Plant-based drinks with Press Healthfoods

Oranges spilling out of a bag

In celebration of World Health Day, we spoke to the cofounder of plant-based juice company Press Healthfoods to highlight the nutritional value of cold-pressed drinks

Words by Anastasia Miari

‘If I’m ever feeling a bit worse for wear after a night out, I like to have half a litre of our Lean Green juice, a ginger shot, and one of our hydrators,’ says Ed Foy, cofounder of Press Healthfoods – the juice brand that started life in a bathtub at London’s Old Street tube station. In preparation for party life post-lockdown, we’re discussing the popularity of cold-pressed juice and how it might be just the thing to save us from a mighty hangover once we’re able to dance until the wee hours again. 

Though the technology for cold-pressed juice has been around since 1983, the industry didn’t get going until 1996 with Liquiteria – the world’s first cold-press juice bar – in New York. It took even longer to make its way over the pond, with Foy and his partner, Georgie Reames, bringing the concept back to the UK in 2014. 

‘There wasn’t this culture of health-food consumption in the UK, specifically around juicing, at that stage,’ says Foy. Now, the global cold-pressed juice market is estimated at US$6.3b and it’s set to grow by 10% in the next five years. 

Made by using hydraulic pressure (equivalent to five times the pressure of the deepest ocean) at a cooler temperature to squeeze out every drop of juice, cold-pressing uses the entire fruit or vegetable and retains freshness. While other juices are heat pasteurised (causing nutrients to diminish over time), cold-pressing ensures that the fruit (or vegetable) in its liquid form remains as ‘raw’ as possible.

'You preserve 95% of the nutritional value when you cold press'

Ed Foy, cofounder of Press Healthfoods

‘You’re basically breaking open cells and cellular structure in vegetables or fruit to release the liquid part,’ says Foy. ‘In that liquid is all of the nutrient content and the enzymes – everything that you’d want out of it in terms of nutritional value. You cool it down to below two degrees before you do this to delay the decomposition process.’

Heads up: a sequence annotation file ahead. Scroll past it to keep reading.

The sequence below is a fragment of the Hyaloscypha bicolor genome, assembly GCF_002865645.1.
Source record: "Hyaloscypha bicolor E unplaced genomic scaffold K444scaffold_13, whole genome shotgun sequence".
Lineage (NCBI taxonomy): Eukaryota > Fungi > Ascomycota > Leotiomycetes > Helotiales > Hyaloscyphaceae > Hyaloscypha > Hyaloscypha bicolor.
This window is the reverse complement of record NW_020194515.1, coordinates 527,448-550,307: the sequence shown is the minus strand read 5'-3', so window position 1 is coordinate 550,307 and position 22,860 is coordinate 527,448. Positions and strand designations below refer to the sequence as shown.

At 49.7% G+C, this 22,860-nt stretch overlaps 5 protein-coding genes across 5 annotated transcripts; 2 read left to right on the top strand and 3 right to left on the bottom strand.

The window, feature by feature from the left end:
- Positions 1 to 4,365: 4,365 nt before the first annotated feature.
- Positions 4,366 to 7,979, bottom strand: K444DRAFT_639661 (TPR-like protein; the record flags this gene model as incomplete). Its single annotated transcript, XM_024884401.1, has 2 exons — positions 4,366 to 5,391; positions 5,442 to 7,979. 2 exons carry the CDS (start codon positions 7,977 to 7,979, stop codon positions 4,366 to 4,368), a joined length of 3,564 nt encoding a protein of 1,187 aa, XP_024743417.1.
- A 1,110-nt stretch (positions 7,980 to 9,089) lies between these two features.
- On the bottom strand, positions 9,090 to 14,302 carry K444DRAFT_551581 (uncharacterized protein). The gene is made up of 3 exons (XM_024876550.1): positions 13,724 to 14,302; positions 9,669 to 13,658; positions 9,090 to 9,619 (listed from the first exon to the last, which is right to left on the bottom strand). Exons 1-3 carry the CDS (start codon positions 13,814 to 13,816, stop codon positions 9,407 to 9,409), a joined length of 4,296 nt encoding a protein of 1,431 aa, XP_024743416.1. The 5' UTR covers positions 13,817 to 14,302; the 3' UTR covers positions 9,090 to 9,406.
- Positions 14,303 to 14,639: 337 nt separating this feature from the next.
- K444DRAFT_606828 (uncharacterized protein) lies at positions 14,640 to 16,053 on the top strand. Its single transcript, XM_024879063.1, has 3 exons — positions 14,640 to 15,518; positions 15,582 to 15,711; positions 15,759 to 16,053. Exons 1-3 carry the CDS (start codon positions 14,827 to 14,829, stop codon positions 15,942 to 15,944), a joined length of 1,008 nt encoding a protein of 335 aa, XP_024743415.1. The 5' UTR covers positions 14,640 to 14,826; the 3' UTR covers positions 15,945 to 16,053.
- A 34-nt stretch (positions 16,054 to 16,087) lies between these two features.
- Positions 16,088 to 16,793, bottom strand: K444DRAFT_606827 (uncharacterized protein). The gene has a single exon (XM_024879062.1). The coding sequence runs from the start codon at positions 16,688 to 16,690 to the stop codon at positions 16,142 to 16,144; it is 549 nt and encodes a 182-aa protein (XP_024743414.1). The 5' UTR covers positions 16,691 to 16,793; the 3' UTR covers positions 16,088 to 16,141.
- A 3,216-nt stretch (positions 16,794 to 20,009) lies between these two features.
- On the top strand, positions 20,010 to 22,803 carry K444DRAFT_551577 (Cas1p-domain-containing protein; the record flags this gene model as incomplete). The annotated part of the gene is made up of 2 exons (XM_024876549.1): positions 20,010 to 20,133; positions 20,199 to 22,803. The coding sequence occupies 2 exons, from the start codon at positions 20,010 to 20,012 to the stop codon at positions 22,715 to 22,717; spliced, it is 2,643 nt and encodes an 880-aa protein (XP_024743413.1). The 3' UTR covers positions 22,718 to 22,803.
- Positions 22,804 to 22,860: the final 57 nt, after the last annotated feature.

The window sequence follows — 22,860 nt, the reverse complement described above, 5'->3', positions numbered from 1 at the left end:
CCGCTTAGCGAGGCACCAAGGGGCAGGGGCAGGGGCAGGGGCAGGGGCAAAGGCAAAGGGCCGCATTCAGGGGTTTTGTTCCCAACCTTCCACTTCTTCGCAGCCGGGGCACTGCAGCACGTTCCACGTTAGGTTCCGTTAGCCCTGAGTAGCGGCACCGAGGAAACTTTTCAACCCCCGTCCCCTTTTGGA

Another obvious benefit of a cold-pressed juice is its convenience. A bottle of Press Healthfoods’ Lean Green comprises spinach, celery, kale, cucumber, romaine, ginger, and lemon. It squeezes half a kilo of vegetables into just one bottle and you can sign yourself up to a subscription, which means it’ll arrive direct to your door. It also lends itself to a generation of on-the-go breakfasters who want to feed themselves something more wholesome than a croissant from Pret. Improved immunity, gut health and glowing skin are just some of the benefits of switching to cold-pressed juice, and it’s why the market is growing.
Fruit and veg on a table
Tomatoes close up
A health juice with peeled ginger
‘You preserve 95% of the nutritional value when you cold press, and in a single bottle of juice you can consume a whole load of veggies – all before breakfast,’ says Foy, whose brand has expanded to now offer meal plans way beyond the juice subscription that was its staple. The aim is to become a one-stop shop for plant-based meals that pack in as many macronutrients as possible, with an app hooked up to ‘smart scales’ that measure things like body fat and hydration levels for a more tailored approach. 

The emphasis is on education around nutrition. Visit the blog and you’ll find articles breaking down macronutrients, or posts discussing the links between diet and sex. They’re putting emphasis on consumers as individuals and acting as data-driven AI nutritionists. 

‘It’s about giving people the tools to understand their bodies, understand how body composition effects quality of life, and then helping them reach their goals’ explains Foy, leaving us desperate for a set of smart scales and a bottle of Lean Green.
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